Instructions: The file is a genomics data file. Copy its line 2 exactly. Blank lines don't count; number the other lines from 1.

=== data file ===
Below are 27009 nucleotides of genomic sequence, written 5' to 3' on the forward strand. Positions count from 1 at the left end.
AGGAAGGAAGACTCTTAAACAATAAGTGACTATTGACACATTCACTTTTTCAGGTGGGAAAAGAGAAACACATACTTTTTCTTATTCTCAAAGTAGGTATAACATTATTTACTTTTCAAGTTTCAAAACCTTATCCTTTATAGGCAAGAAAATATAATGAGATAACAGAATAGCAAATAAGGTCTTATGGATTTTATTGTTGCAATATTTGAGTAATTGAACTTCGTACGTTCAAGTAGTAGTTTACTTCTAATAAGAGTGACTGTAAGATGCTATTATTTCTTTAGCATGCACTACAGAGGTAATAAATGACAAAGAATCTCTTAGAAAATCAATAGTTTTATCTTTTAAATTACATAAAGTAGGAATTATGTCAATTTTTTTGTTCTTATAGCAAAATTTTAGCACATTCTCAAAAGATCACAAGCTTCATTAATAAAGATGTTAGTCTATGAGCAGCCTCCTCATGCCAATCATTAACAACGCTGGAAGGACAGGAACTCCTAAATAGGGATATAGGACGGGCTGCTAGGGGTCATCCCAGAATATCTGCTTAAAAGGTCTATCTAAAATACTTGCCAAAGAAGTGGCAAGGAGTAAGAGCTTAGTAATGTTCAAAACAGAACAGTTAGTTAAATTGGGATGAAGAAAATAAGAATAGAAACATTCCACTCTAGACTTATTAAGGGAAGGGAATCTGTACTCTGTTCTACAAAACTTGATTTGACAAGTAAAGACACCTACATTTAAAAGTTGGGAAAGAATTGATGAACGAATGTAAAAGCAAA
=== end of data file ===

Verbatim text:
AGGAAGGAAGACTCTTAAACAATAAGTGACTATTGACACATTCACTTTTTCAGGTGGGAAAAGAGAAACACATACTTTTTCTTATTCTCAAAGTAGGTATAACATTATTTACTTTTCAAGTTTCAAAACCTTATCCTTTATAGGCAAGAAAATATAATGAGATAACAGAATAGCAAATAAGGTCTTATGGATTTTATTGTTGCAATATTTGAGTAATTGAACTTCGTACGTTCAAGTAGTAGTTTACTTCTAATAAGAGTGACTGTAAGATGCTATTATTTCTTTAGCATGCACTACAGAGGTAATAAATGACAAAGAATCTCTTAGAAAATCAATAGTTTTATCTTTTAAATTACATAAAGTAGGAATTATGTCAATTTTTTTGTTCTTATAGCAAAATTTTAGCACATTCTCAAAAGATCACAAGCTTCATTAATAAAGATGTTAGTCTATGAGCAGCCTCCTCATGCCAATCATTAACAACGCTGGAAGGACAGGAACTCCTAAATAGGGATATAGGACGGGCTGCTAGGGGTCATCCCAGAATATCTGCTTAAAAGGTCTATCTAAAATACTTGCCAAAGAAGTGGCAAGGAGTAAGAGCTTAGTAATGTTCAAAACAGAACAGTTAGTTAAATTGGGATGAAGAAAATAAGAATAGAAACATTCCACTCTAGACTTATTAAGGGAAGGGAATCTGTACTCTGTTCTACAAAACTTGATTTGACAAGTAAAGACACCTACATTTAAAAGTTGGGAAAGAATTGATGAACGAATGTAAAAGCAAA